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Bilateral Trade, Relative Prices, and Trade Costs

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  • The University of Iowa
  • Michael Waugh

Abstract

Poor countries import a larger volume of goods from rich countries, than rich countries import from poor countries. Furthermore, there is little difference in comparable price indices for tradable goods between rich and poor countries. Standard empirical implementation of structural gravity models with distance and other symmetric relationships for trade costs cannot account for both of these facts. To account for these facts, I argue that trade costs must be systematically asymmetric with poor countries facing higher costs to export relative to rich countries. I then demonstrate that asymmetry is quantitatively important accounting for at least a third of the variation in bilateral trade --- on par or more important than distance and other symmetric relationships. Given these observations, I propose a trade cost function and demonstrate how it can reconcile the discrepancy between the results of Eaton and Kortum (2001) and Hsieh and Klenow's (2007) observations regarding cross-country differences in the price of investment goods.

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Bibliographic Info

Paper provided by Society for Economic Dynamics in its series 2008 Meeting Papers with number 781.

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Date of creation: 2008
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Handle: RePEc:red:sed008:781

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  1. Hiau LooiKee & Alessandro Nicita & Marcelo Olarreaga, 2009. "Estimating Trade Restrictiveness Indices," Economic Journal, Royal Economic Society, vol. 119(534), pages 172-199, 01.
  2. Edward Balistreri & Russell Hillberry, 2006. "Trade frictions and welfare in the gravity model: how much of the iceberg melts?," Canadian Journal of Economics, Canadian Economics Association, vol. 39(1), pages 247-265, February.
  3. R. Dornbusch & S. Fischer & P. A. Samuelson, 1976. "Comparative Advantage, Trade and Payments in a Ricardian Model With a Continuum of Goods," Working papers 178, Massachusetts Institute of Technology (MIT), Department of Economics.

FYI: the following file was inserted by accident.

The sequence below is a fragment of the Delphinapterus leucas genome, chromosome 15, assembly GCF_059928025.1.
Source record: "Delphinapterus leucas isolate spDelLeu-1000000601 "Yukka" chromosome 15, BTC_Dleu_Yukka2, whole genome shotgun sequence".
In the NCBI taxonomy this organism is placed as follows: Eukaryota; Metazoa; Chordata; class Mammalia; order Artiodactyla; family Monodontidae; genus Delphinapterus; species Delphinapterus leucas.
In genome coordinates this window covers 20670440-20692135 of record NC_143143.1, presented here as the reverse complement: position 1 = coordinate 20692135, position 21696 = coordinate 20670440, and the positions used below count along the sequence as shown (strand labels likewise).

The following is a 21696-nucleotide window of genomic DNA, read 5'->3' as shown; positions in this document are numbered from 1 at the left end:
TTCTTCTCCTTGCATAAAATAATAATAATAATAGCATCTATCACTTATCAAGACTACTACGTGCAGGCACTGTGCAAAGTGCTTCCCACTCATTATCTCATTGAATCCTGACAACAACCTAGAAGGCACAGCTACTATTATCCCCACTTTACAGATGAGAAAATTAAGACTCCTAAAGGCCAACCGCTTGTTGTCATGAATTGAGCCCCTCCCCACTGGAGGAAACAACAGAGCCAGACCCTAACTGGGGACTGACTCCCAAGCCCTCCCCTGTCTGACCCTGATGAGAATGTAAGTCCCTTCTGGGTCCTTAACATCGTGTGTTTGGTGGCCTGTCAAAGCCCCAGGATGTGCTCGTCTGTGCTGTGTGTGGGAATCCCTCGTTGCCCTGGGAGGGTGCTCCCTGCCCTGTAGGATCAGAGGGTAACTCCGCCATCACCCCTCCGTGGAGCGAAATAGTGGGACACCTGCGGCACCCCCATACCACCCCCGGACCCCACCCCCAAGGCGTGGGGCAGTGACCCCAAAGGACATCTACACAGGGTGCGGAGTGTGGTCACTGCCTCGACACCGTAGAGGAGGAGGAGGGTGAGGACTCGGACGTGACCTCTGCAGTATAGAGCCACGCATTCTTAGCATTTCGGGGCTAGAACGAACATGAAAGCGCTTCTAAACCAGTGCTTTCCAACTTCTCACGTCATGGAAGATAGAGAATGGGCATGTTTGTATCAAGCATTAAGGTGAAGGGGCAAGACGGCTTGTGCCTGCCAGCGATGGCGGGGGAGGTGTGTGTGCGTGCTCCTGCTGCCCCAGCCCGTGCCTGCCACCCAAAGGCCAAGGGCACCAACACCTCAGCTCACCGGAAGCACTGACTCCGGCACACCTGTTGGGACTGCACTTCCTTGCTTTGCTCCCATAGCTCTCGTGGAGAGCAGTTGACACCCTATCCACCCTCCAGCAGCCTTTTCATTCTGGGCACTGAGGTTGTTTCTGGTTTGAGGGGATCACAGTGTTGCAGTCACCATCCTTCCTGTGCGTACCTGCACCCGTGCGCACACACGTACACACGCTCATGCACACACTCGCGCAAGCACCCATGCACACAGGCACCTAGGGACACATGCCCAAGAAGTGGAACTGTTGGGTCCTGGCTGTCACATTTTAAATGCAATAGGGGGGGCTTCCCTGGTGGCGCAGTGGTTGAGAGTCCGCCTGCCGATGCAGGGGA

4. Jonathan Eaton & Samuel Kortum, 2001. "Trade in Capital Goods," NBER Working Papers 8070, National Bureau of Economic Research, Inc.
  5. Irving B. Kravis & Robert E. Lipsey, 1988. "National Price Levels and the Prices of Tradables and Nontradables," NBER Working Papers 2536, National Bureau of Economic Research, Inc.
  6. University of Iowa & Michael E. Waugh, 2007. "International Trade and Income Differences," 2007 Meeting Papers 492, Society for Economic Dynamics.
  7. Balistreri, Edward J. & Hillberry, Russell H., 2007. "Structural estimation and the border puzzle," Journal of International Economics, Elsevier, vol. 72(2), pages 451-463, July.
  8. David Hummels & Volodymyr Lugovskyy & Alexandre Skiba, 2007. "The Trade Reducing Effects of Market Power in International Shipping," NBER Working Papers 12914, National Bureau of Economic Research, Inc.
  9. Robert C. Feenstra & Robert E. Lipsey & Harry P. Bowen, 1997. "World Trade Flows, 1970-1992, with Production and Tariff Data," NBER Working Papers 5910, National Bureau of Economic Research, Inc.
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Cited by:
  1. Bergstrand, Jeffrey H. & Egger, Peter & Larch, Mario, 2013. "Gravity Redux: Estimation of gravity-equation coefficients, elasticities of substitution, and general equilibrium comparative statics under asymmetric bilateral trade costs," Journal of International Economics, Elsevier, vol. 89(1), pages 110-121.
  2. Jonathan Eaton & Sam Kortum & Brent Neiman & John Romalis, 2010. "Trade and the global recession," Working Paper Research 196, National Bank of Belgium.
  3. Michael Waugh & Ina Simonovska, 2012. "Different Trade Models, Different Trade Elasticities?," 2012 Meeting Papers 618, Society for Economic Dynamics.

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